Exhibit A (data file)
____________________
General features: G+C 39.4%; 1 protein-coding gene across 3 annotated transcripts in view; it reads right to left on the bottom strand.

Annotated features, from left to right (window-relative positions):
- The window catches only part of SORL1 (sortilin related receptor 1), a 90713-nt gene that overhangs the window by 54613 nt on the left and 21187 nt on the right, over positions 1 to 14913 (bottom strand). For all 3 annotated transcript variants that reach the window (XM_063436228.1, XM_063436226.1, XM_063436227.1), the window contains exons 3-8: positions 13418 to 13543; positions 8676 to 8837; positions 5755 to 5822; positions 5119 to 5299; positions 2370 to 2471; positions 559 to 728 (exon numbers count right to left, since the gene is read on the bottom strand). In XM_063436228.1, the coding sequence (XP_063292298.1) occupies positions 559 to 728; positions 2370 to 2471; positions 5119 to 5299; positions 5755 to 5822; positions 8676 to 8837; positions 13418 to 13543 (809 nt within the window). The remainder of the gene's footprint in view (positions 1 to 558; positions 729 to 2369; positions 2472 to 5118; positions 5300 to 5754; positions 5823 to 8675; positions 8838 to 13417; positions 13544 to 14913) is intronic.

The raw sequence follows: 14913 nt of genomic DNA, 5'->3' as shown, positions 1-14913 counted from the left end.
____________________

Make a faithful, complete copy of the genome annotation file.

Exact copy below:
General features: G+C 39.4%; 1 protein-coding gene across 3 annotated transcripts in view; it reads right to left on the bottom strand.

Annotated features, from left to right (window-relative positions):
- The window catches only part of SORL1 (sortilin related receptor 1), a 90713-nt gene that overhangs the window by 54613 nt on the left and 21187 nt on the right, over positions 1 to 14913 (bottom strand). For all 3 annotated transcript variants that reach the window (XM_063436228.1, XM_063436226.1, XM_063436227.1), the window contains exons 3-8: positions 13418 to 13543; positions 8676 to 8837; positions 5755 to 5822; positions 5119 to 5299; positions 2370 to 2471; positions 559 to 728 (exon numbers count right to left, since the gene is read on the bottom strand). In XM_063436228.1, the coding sequence (XP_063292298.1) occupies positions 559 to 728; positions 2370 to 2471; positions 5119 to 5299; positions 5755 to 5822; positions 8676 to 8837; positions 13418 to 13543 (809 nt within the window). The remainder of the gene's footprint in view (positions 1 to 558; positions 729 to 2369; positions 2472 to 5118; positions 5300 to 5754; positions 5823 to 8675; positions 8838 to 13417; positions 13544 to 14913) is intronic.

The raw sequence follows: 14913 nt of genomic DNA, 5'->3' as shown, positions 1-14913 counted from the left end.